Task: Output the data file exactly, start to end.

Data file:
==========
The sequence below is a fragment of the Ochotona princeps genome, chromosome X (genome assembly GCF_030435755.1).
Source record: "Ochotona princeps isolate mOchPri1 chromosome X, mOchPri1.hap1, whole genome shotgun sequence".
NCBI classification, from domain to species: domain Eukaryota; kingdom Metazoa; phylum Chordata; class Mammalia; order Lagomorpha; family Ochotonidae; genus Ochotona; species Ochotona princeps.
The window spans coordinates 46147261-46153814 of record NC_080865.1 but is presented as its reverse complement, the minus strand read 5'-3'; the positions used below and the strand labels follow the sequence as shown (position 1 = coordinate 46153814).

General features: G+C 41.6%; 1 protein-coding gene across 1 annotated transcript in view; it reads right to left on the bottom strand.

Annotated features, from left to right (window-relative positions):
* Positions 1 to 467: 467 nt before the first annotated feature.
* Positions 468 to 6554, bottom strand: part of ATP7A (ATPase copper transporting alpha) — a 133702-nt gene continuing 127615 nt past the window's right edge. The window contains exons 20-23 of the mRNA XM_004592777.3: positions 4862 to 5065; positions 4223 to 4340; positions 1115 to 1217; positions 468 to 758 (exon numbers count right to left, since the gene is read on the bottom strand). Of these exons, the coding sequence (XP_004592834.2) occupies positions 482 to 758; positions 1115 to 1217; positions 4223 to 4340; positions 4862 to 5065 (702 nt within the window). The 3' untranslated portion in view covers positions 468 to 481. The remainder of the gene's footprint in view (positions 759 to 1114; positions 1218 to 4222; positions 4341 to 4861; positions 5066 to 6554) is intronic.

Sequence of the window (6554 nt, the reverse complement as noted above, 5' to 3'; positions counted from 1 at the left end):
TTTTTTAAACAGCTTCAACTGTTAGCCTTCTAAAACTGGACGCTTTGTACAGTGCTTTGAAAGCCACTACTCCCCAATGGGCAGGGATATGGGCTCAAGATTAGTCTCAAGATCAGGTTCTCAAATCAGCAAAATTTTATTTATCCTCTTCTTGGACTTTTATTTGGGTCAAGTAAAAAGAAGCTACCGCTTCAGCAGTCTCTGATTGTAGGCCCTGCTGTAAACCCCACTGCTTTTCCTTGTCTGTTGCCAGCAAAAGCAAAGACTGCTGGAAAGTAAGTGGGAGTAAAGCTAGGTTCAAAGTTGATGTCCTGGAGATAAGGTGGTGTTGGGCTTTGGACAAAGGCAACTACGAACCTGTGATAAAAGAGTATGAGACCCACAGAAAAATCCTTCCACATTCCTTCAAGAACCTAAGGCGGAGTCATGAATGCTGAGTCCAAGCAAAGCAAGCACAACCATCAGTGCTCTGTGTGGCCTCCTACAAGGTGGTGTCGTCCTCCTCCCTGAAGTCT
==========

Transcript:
The sequence below is a fragment of the Ochotona princeps genome, chromosome X (genome assembly GCF_030435755.1).
Source record: "Ochotona princeps isolate mOchPri1 chromosome X, mOchPri1.hap1, whole genome shotgun sequence".
NCBI classification, from domain to species: domain Eukaryota; kingdom Metazoa; phylum Chordata; class Mammalia; order Lagomorpha; family Ochotonidae; genus Ochotona; species Ochotona princeps.
The window spans coordinates 46147261-46153814 of record NC_080865.1 but is presented as its reverse complement, the minus strand read 5'-3'; the positions used below and the strand labels follow the sequence as shown (position 1 = coordinate 46153814).

General features: G+C 41.6%; 1 protein-coding gene across 1 annotated transcript in view; it reads right to left on the bottom strand.

Annotated features, from left to right (window-relative positions):
* Positions 1 to 467: 467 nt before the first annotated feature.
* Positions 468 to 6554, bottom strand: part of ATP7A (ATPase copper transporting alpha) — a 133702-nt gene continuing 127615 nt past the window's right edge. The window contains exons 20-23 of the mRNA XM_004592777.3: positions 4862 to 5065; positions 4223 to 4340; positions 1115 to 1217; positions 468 to 758 (exon numbers count right to left, since the gene is read on the bottom strand). Of these exons, the coding sequence (XP_004592834.2) occupies positions 482 to 758; positions 1115 to 1217; positions 4223 to 4340; positions 4862 to 5065 (702 nt within the window). The 3' untranslated portion in view covers positions 468 to 481. The remainder of the gene's footprint in view (positions 759 to 1114; positions 1218 to 4222; positions 4341 to 4861; positions 5066 to 6554) is intronic.

Sequence of the window (6554 nt, the reverse complement as noted above, 5' to 3'; positions counted from 1 at the left end):
TTTTTTAAACAGCTTCAACTGTTAGCCTTCTAAAACTGGACGCTTTGTACAGTGCTTTGAAAGCCACTACTCCCCAATGGGCAGGGATATGGGCTCAAGATTAGTCTCAAGATCAGGTTCTCAAATCAGCAAAATTTTATTTATCCTCTTCTTGGACTTTTATTTGGGTCAAGTAAAAAGAAGCTACCGCTTCAGCAGTCTCTGATTGTAGGCCCTGCTGTAAACCCCACTGCTTTTCCTTGTCTGTTGCCAGCAAAAGCAAAGACTGCTGGAAAGTAAGTGGGAGTAAAGCTAGGTTCAAAGTTGATGTCCTGGAGATAAGGTGGTGTTGGGCTTTGGACAAAGGCAACTACGAACCTGTGATAAAAGAGTATGAGACCCACAGAAAAATCCTTCCACATTCCTTCAAGAACCTAAGGCGGAGTCATGAATGCTGAGTCCAAGCAAAGCAAGCACAACCATCAGTGCTCTGTGTGGCCTCCTACAAGGTGGTGTCGTCCTCCTCCCTGAAGTCT